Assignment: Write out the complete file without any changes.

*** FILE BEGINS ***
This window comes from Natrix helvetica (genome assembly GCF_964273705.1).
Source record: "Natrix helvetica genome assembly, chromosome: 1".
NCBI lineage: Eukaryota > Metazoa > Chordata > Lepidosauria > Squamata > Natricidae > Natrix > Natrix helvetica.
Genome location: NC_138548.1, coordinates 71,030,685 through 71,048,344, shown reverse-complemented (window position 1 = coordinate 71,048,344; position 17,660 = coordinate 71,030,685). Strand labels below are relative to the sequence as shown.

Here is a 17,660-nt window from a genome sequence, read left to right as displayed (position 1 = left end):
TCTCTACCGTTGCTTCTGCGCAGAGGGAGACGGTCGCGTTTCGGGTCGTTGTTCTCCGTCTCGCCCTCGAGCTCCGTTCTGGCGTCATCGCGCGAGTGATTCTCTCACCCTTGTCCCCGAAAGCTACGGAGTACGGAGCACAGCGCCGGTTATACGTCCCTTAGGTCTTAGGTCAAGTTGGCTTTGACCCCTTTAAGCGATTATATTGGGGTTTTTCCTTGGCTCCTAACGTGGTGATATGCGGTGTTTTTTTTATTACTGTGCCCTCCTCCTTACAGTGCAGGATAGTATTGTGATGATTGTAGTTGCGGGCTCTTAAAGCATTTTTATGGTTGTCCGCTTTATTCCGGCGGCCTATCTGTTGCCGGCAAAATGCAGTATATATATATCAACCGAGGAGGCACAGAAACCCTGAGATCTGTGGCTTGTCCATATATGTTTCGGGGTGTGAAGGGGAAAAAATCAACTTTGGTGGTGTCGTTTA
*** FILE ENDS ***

This window comes from Natrix helvetica (genome assembly GCF_964273705.1).
Source record: "Natrix helvetica genome assembly, chromosome: 1".
NCBI lineage: Eukaryota > Metazoa > Chordata > Lepidosauria > Squamata > Natricidae > Natrix > Natrix helvetica.
Genome location: NC_138548.1, coordinates 71,030,685 through 71,048,344, shown reverse-complemented (window position 1 = coordinate 71,048,344; position 17,660 = coordinate 71,030,685). Strand labels below are relative to the sequence as shown.

Here is a 17,660-nt window from a genome sequence, read left to right as displayed (position 1 = left end):
TCTCTACCGTTGCTTCTGCGCAGAGGGAGACGGTCGCGTTTCGGGTCGTTGTTCTCCGTCTCGCCCTCGAGCTCCGTTCTGGCGTCATCGCGCGAGTGATTCTCTCACCCTTGTCCCCGAAAGCTACGGAGTACGGAGCACAGCGCCGGTTATACGTCCCTTAGGTCTTAGGTCAAGTTGGCTTTGACCCCTTTAAGCGATTATATTGGGGTTTTTCCTTGGCTCCTAACGTGGTGATATGCGGTGTTTTTTTTATTACTGTGCCCTCCTCCTTACAGTGCAGGATAGTATTGTGATGATTGTAGTTGCGGGCTCTTAAAGCATTTTTATGGTTGTCCGCTTTATTCCGGCGGCCTATCTGTTGCCGGCAAAATGCAGTATATATATATCAACCGAGGAGGCACAGAAACCCTGAGATCTGTGGCTTGTCCATATATGTTTCGGGGTGTGAAGGGGAAAAAATCAACTTTGGTGGTGTCGTTTA